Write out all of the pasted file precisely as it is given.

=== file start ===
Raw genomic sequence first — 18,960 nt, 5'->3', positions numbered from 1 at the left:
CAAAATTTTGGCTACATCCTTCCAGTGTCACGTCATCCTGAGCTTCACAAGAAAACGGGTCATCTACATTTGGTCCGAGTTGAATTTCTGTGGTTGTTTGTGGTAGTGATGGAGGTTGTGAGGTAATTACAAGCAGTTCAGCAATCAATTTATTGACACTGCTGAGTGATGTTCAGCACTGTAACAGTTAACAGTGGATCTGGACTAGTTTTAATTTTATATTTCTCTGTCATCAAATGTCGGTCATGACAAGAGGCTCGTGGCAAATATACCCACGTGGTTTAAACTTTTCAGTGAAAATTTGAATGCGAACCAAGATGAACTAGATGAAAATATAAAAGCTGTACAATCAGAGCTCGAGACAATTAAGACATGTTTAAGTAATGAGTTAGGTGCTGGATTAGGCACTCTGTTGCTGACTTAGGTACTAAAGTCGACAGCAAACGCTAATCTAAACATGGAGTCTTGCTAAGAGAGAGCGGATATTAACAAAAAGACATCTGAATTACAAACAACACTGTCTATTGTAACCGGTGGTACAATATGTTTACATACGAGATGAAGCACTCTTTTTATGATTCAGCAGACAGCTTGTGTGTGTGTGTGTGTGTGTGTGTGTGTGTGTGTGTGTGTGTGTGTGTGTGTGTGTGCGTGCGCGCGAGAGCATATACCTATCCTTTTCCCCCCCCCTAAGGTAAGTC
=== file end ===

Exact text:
Raw genomic sequence first — 18,960 nt, 5'->3', positions numbered from 1 at the left:
CAAAATTTTGGCTACATCCTTCCAGTGTCACGTCATCCTGAGCTTCACAAGAAAACGGGTCATCTACATTTGGTCCGAGTTGAATTTCTGTGGTTGTTTGTGGTAGTGATGGAGGTTGTGAGGTAATTACAAGCAGTTCAGCAATCAATTTATTGACACTGCTGAGTGATGTTCAGCACTGTAACAGTTAACAGTGGATCTGGACTAGTTTTAATTTTATATTTCTCTGTCATCAAATGTCGGTCATGACAAGAGGCTCGTGGCAAATATACCCACGTGGTTTAAACTTTTCAGTGAAAATTTGAATGCGAACCAAGATGAACTAGATGAAAATATAAAAGCTGTACAATCAGAGCTCGAGACAATTAAGACATGTTTAAGTAATGAGTTAGGTGCTGGATTAGGCACTCTGTTGCTGACTTAGGTACTAAAGTCGACAGCAAACGCTAATCTAAACATGGAGTCTTGCTAAGAGAGAGCGGATATTAACAAAAAGACATCTGAATTACAAACAACACTGTCTATTGTAACCGGTGGTACAATATGTTTACATACGAGATGAAGCACTCTTTTTATGATTCAGCAGACAGCTTGTGTGTGTGTGTGTGTGTGTGTGTGTGTGTGTGTGTGTGTGTGTGTGTGTGTGTGTGCGTGCGCGCGAGAGCATATACCTATCCTTTTCCCCCCCCCTAAGGTAAGTC